The use of a drip to give fluids at home will be weighed up very carefully. Such decisions can be very difficult and are always tailored to your own situation and in accordance with guidance published by the National Council for Palliative Care.3

It can be difficult to give drips at home as a nurse needs to be present regularly to monitor them. In addition, in the last few hours or days of life the body cannot handle fluid as efficiently as before. This means giving drips can sometimes make things worse by overloading the delicate fluid balancing mechanisms of the body. If this happens ‘chestiness’ or noisy breathing, as well as swelling of the arms or legs might be experienced, as the fluid from the drip isn’t properly processed by the body.

What will happen if I am already fed by tube? Will this be stopped?

As someone becomes less well, their appetite may get smaller and their body becomes unable to process food as well. Regurgitation, sickness and food spilling over into the lungs (‘aspiration’) can also occur and become harmful. At this point decisions may have to be made about whether artificial feeding should be stopped.

Of course, if you are able to make your own decisions you have the right at any time to say that you want to stop being artificially fed.3

If you become too ill to make that decision, our doctors, nurses and dietitian will make a careful assessment and discuss with any family the right thing to do. The ultimate responsibility for decisions about starting and stopping artificial feeding rests with the senior doctor who is caring for you.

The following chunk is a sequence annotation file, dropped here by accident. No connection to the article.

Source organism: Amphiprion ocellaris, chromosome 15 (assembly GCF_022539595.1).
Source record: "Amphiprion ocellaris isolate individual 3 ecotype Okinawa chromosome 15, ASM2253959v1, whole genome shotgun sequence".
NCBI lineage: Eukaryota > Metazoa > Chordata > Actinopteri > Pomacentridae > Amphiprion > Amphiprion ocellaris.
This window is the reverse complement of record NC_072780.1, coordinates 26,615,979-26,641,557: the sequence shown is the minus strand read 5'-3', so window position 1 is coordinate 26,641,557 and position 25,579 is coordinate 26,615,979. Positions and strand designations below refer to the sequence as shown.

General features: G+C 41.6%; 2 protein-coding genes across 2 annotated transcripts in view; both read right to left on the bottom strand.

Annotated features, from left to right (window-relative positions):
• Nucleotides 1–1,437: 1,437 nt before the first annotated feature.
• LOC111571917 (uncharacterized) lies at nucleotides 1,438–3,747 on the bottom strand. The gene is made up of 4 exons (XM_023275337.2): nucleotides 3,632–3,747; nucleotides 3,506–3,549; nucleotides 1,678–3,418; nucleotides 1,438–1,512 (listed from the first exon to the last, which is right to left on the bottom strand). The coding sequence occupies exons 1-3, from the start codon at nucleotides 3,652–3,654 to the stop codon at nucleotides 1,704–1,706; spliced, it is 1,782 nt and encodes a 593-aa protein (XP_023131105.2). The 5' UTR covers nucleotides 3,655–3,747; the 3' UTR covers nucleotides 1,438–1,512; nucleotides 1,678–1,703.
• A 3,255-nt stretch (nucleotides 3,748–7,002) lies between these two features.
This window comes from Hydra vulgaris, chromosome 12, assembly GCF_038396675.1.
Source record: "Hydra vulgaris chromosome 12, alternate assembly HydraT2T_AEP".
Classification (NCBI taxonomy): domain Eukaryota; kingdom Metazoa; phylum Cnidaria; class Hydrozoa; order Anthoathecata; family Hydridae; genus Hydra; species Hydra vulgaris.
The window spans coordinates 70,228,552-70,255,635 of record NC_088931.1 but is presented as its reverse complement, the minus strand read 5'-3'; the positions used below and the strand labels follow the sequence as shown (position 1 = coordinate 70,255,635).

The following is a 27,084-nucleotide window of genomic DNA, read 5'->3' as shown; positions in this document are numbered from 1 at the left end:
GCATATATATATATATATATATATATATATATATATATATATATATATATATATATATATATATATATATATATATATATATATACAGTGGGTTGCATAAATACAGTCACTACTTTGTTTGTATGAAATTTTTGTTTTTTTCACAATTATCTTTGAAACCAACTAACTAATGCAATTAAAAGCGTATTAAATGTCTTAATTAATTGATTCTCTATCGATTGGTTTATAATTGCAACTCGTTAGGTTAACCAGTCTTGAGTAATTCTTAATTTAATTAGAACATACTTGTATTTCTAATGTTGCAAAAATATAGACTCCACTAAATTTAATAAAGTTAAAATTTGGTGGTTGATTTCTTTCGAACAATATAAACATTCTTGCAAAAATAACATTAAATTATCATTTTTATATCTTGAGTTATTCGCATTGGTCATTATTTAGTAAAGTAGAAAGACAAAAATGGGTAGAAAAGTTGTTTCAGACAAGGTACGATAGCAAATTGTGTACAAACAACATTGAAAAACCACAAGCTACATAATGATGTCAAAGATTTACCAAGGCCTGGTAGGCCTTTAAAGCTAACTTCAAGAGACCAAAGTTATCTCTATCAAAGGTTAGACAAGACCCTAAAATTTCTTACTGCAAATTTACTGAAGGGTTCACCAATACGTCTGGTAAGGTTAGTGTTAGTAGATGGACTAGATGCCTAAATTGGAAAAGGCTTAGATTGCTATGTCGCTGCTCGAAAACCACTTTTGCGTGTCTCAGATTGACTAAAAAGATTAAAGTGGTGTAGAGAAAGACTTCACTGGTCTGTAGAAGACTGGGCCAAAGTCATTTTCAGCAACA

Remember, no decision is final and any decision that is made can always be reviewed. Our doctors and nurses will always monitor the situation and discuss it on a regular basis.

Are there any medications that can help with appetite or weight gain?

Some medications, such as steroids and progestogens, can help boost appetite. Often the effect is only temporary. However, any weight gained in this way is only fat or fluid and not muscle (which is the most useful).

Things that can help:

  • Try small meals or snacks spread out over the day rather than large meals, which can be off-putting and more difficult to manage
  • Don’t worry too much about balanced meals, you should eat what you feel like having
  • It might be helpful to talk to our dietitian about different sorts of meals and foods. Ask your nurse or doctor if this would help
  • The dietitian may recommend food supplements such as Ensure® and Fortisip® which are obtained on prescription. These supplements can help if you, or the person you are caring for, like them
  • If our staff feel it is safe to do so, you can continue drinking liquids, but often just a few sips at a time is all that is wanted
  • A favourite drink can be frozen as an ice-lolly or ice chips – this can be easier to suck on than trying to drink liquids
  • Alcohol can sometimes help to stimulate appetite and will not usually interfere with medication (but please check first with your doctor or nurse)
  • Gentle exercise can help and slow muscle loss; a physiotherapist may be able to advise you further so please ask your nurse
  • As someone who is ill becomes weaker, you may notice that food or fluids begin to go down the ‘wrong way’ causing coughing and spluttering. This may be a problem that can be solved by changing the texture of the food and by ensuring as upright a position as possible while eating. Our speech and language therapist can advise on this so please ask your doctor or nurse. It could also be a sign of getting less well, but there are usually strategies available that can help.

 

1 Esper DH, Harb WA. The cancer cachexia syndrome: a review of metabolic and clinical manifestations. Nutr Clin Pract. 2005 Aug; 20(4): 369-76
2 Inui A. Cancer Anorexia-Cachexia Syndrome. CA Cancer J Clin 2002; 52: 72-91
3 Partridge R, Campbell C, (2007). Artificial Nutrition and Hydration – Guidance in End of Life Care for Adults. A joint publication between National Council for Palliative Care and The Association of Palliative Medicine. ISBN: 978-1-898915-53-9